Don’t get me wrong, I knew I had to write. That was a given. Even if I never published, I kept scribbling because I have a deep need to express myself. It was my joy in the act of writing that allowed me to start so many times, sure that this time I would make it to the end.
I did what the motivation experts suggested. I surrounded myself with like minded people. I joined writers groups and I formed them. I tended to be most sympathetic with those people who procrastinated…like me. I put up motivational sayings everywhere, but it seemed I wrote more motivational sayings than manuscripts. I set goals only to watch myself abandon them. Nothing seemed to work.
Then I lost some precious people in my life. Finally the fear of time running out pushed me passed my self-doubt. It was a wake-up call to get serious about my writing. This time I pulled out all the stops. Julia Cameron’s The Artist Way became my bible. I believed and practiced the habit of writing every day, even if it was morning pages. I still procrastinate some days but I find a way to make it up in other days. I used Wayne Dyer’s suggestion from Wishes Fulfilled to Photoshop a “cover” for my book, and I put it by my computer. Every day I had something to focus on. I really needed it during the agonizing process of revising. And all of this took a long time. A really long time.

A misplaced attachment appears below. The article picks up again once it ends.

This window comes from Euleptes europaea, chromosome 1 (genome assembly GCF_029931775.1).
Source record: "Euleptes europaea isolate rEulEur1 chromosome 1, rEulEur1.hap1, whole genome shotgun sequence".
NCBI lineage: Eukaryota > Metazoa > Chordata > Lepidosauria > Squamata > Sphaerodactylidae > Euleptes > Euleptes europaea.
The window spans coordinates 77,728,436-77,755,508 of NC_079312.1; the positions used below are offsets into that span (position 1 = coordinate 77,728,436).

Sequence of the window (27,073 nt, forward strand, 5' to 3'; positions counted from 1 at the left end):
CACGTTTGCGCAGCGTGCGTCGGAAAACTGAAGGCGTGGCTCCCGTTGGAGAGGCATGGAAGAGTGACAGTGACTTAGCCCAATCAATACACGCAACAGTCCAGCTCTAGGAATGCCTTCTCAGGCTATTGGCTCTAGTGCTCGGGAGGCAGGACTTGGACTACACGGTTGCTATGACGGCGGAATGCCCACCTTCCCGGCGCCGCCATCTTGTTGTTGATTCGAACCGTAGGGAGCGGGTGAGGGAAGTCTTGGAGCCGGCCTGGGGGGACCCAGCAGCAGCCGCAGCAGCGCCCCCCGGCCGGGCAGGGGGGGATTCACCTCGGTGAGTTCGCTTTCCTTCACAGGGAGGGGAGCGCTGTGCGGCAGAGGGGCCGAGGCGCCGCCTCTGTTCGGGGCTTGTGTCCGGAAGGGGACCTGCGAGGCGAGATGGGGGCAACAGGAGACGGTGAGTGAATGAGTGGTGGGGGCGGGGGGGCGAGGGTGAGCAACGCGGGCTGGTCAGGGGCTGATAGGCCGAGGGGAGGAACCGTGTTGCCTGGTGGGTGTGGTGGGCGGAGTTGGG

If I’d known how long it would take, would I have quit? It would have been tempting because I still carry those bits of self-doubt. Sometimes the only way to keep going is to think about how much I’ve already invested and fight like hell not to waste it.
I persevered and now I have a beautiful book to hold in my hand. Even though I faltered and stumbled and wanted to stop, I made the journey all the way to the end. One of those sayings that I still rely on is this one: “The day came when the risk to remain tight in a bud was more painful than the risk it took to blossom.”